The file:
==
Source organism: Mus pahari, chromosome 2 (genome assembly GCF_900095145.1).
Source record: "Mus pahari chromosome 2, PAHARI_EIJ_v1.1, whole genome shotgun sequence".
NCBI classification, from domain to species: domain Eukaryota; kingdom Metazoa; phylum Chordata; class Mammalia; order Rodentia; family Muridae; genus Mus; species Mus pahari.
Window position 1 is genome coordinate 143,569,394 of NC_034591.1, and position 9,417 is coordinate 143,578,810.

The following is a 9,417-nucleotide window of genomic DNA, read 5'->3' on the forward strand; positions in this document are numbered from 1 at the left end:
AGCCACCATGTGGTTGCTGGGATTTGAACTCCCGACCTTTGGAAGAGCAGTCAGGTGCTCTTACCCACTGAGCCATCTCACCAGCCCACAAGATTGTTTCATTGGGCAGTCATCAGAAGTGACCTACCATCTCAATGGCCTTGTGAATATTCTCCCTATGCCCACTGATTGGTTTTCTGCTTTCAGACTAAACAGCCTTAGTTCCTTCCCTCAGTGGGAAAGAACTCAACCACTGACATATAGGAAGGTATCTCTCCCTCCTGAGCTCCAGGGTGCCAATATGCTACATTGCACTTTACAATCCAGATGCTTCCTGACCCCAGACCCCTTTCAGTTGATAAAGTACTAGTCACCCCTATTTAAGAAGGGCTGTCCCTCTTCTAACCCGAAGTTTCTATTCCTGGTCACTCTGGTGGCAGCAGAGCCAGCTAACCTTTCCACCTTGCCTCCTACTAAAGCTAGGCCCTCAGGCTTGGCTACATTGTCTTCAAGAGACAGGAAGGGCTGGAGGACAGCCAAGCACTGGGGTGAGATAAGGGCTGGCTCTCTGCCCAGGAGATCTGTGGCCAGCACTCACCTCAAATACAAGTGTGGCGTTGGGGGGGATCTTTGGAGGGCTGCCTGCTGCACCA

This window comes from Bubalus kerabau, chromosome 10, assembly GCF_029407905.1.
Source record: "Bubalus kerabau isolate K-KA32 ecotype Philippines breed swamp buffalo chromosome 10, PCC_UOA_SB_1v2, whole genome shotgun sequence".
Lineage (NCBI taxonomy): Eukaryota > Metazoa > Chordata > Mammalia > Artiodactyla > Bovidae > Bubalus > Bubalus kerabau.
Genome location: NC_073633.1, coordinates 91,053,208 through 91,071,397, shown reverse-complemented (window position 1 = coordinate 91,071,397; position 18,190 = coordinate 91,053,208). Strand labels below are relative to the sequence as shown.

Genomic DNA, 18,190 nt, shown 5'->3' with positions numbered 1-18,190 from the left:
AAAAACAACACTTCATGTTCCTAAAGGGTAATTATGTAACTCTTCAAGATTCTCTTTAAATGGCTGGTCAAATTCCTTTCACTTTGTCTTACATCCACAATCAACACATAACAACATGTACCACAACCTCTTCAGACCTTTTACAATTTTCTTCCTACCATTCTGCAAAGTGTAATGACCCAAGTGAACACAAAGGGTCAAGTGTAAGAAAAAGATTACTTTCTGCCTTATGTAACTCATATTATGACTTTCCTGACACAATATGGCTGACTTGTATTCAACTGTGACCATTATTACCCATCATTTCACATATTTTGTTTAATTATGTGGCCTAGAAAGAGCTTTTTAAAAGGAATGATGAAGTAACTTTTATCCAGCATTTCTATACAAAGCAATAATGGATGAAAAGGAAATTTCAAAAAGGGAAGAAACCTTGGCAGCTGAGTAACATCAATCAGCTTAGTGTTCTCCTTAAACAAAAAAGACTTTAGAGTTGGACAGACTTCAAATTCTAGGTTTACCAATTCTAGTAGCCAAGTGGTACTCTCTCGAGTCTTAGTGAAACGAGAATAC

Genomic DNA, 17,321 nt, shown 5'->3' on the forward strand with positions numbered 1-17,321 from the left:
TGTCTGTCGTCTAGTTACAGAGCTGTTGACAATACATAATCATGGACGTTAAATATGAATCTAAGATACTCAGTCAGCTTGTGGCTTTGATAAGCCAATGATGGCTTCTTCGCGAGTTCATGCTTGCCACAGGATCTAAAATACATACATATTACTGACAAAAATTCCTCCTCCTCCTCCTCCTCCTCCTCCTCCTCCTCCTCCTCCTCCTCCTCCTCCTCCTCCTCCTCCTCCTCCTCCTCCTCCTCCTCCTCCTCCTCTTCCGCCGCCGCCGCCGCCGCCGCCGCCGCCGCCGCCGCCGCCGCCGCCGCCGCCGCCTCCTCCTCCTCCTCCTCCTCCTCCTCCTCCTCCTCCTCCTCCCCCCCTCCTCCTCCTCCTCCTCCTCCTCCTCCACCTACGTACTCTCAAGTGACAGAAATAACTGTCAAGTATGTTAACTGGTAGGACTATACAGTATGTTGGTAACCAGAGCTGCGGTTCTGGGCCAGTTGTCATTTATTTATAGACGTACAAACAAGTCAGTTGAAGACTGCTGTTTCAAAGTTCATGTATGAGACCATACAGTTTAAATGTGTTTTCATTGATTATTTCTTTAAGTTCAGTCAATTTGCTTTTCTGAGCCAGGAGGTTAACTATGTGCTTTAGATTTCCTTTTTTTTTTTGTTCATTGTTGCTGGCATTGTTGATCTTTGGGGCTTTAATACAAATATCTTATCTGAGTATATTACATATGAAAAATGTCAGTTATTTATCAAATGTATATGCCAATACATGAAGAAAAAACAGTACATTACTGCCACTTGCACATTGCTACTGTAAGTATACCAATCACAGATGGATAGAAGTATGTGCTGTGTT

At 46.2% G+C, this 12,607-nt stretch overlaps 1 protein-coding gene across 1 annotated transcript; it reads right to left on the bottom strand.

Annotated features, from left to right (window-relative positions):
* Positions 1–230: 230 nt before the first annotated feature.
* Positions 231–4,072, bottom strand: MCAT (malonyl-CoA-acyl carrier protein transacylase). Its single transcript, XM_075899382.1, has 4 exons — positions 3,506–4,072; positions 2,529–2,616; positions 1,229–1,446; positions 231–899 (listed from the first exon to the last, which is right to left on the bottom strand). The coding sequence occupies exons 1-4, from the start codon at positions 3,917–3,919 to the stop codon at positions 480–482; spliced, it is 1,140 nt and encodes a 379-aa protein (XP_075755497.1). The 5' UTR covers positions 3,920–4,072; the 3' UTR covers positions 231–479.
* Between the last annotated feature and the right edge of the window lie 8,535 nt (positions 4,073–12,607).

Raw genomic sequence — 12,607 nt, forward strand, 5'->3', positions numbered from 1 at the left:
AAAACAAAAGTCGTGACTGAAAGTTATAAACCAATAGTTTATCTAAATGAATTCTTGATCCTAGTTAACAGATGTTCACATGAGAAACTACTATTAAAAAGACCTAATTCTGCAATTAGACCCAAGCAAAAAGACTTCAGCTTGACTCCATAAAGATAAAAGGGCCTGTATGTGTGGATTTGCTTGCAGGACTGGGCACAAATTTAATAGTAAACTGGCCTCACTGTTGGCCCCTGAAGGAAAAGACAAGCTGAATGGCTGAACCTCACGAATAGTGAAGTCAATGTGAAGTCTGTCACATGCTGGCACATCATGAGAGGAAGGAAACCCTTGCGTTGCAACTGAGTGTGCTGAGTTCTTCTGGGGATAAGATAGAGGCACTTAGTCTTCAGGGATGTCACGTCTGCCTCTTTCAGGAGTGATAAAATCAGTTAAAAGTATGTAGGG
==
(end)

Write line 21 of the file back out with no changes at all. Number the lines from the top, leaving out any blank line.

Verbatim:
AAAACAAAAGTCGTGACTGAAAGTTATAAACCAATAGTTTATCTAAATGAATTCTTGATCCTAGTTAACAGATGTTCACATGAGAAACTACTATTAAAAAGACCTAATTCTGCAATTAGACCCAAGCAAAAAGACTTCAGCTTGACTCCATAAAGATAAAAGGGCCTGTATGTGTGGATTTGCTTGCAGGACTGGGCACAAATTTAATAGTAAACTGGCCTCACTGTTGGCCCCTGAAGGAAAAGACAAGCTGAATGGCTGAACCTCACGAATAGTGAAGTCAATGTGAAGTCTGTCACATGCTGGCACATCATGAGAGGAAGGAAACCCTTGCGTTGCAACTGAGTGTGCTGAGTTCTTCTGGGGATAAGATAGAGGCACTTAGTCTTCAGGGATGTCACGTCTGCCTCTTTCAGGAGTGATAAAATCAGTTAAAAGTATGTAGGG